Any more?


Yes, the thing that stopped your favourite topping the charts was nothing more than people buying ALL THE OTHER RECORDS above it. The bastards.

There are those who are just angry that not everyone has the same music tastes as they do:


Yes, if you prefer X Factor to flying Spitfires or Shakespere (sic) (unsure emoticon) then shame on you forever!

And finally just for a special bonus we’ve even got a token retelling of the “Sex Pistols were robbed too” myth:


Damn those BBC. They just ruin everything.

In a strange, sad, coincidence as I write the music industry has moved on to mourning the unexpected passing of another legend, the media awash with tributes to the life and work of David Bowie. As I write his new album Blackstar (which was heading for the top anyway) is more or less a lock for Number One this weekend, and meanwhile his individual greatest hits have experienced a sales surge comparable only to that which followed Michael Jackson’s death in 2009. It is more or less inevitable that the singles chart this Friday will quite justly be populated with any number of David Bowie songs. All of which will have landed there as part of the natural, organic process of increased interest in the work of a now deceased musician. And not because some chap has hectored people on Facebook to prove a point which probably didn’t need proving to begin with.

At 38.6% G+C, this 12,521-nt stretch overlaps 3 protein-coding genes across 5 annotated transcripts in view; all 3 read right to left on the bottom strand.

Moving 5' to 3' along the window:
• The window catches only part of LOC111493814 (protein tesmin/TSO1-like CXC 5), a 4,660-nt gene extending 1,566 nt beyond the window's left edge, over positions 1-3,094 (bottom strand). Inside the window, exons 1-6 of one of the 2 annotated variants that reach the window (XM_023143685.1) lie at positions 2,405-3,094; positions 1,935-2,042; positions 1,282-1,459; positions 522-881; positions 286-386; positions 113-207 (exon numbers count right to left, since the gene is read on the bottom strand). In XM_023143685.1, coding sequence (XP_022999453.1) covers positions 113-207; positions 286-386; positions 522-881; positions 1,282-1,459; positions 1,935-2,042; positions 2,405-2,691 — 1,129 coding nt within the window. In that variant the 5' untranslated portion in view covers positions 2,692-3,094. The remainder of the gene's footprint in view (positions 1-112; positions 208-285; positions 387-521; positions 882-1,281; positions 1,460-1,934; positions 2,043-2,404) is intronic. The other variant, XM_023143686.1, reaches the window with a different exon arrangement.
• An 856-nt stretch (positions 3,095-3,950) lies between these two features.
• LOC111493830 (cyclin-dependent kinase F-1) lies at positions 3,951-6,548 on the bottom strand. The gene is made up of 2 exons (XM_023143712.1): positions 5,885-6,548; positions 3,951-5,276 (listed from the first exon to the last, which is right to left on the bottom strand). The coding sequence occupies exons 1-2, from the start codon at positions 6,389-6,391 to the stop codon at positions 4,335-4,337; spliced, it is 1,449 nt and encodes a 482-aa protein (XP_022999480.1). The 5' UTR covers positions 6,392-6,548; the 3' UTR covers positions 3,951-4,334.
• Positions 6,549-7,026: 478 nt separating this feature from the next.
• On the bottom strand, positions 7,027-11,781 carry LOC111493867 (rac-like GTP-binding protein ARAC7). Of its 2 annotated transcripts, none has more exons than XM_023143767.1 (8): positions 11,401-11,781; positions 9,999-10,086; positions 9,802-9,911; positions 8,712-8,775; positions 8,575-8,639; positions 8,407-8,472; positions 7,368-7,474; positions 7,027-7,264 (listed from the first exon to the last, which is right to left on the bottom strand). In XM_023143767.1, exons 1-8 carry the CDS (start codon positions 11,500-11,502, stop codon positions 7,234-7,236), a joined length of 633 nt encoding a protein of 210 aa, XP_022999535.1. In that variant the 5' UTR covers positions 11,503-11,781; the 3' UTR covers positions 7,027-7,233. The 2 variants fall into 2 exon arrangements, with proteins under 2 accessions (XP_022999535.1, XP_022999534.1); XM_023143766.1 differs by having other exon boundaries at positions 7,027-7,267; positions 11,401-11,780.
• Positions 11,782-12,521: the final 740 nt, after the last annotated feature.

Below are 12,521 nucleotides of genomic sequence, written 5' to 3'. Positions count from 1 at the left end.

The Return Of The Chart Chumps

Now, if we are all being honest with each other the build up to the Christmas chart was more than a little disappointing, at least for those of us looking for a chance to gently mock those attempting to propel random track X to the top of the charts. Yes, the whole party was gatecrashed by that rather weird NHS Choir single, but this was in the end more as a result of some clever PR work rather than crowdsourced surge purchasing. They had a Facebook group but it was largely a placeholder – a dedicated website instead the hub of much of the public push. Even those hoping to see the Star Wars theme head chartwards were to be disappointed, the whole event going off rather half cocked and the track itself landing nowhere near the Top 100. An abundance of chart chumps (as documented in the last post on this site) there were not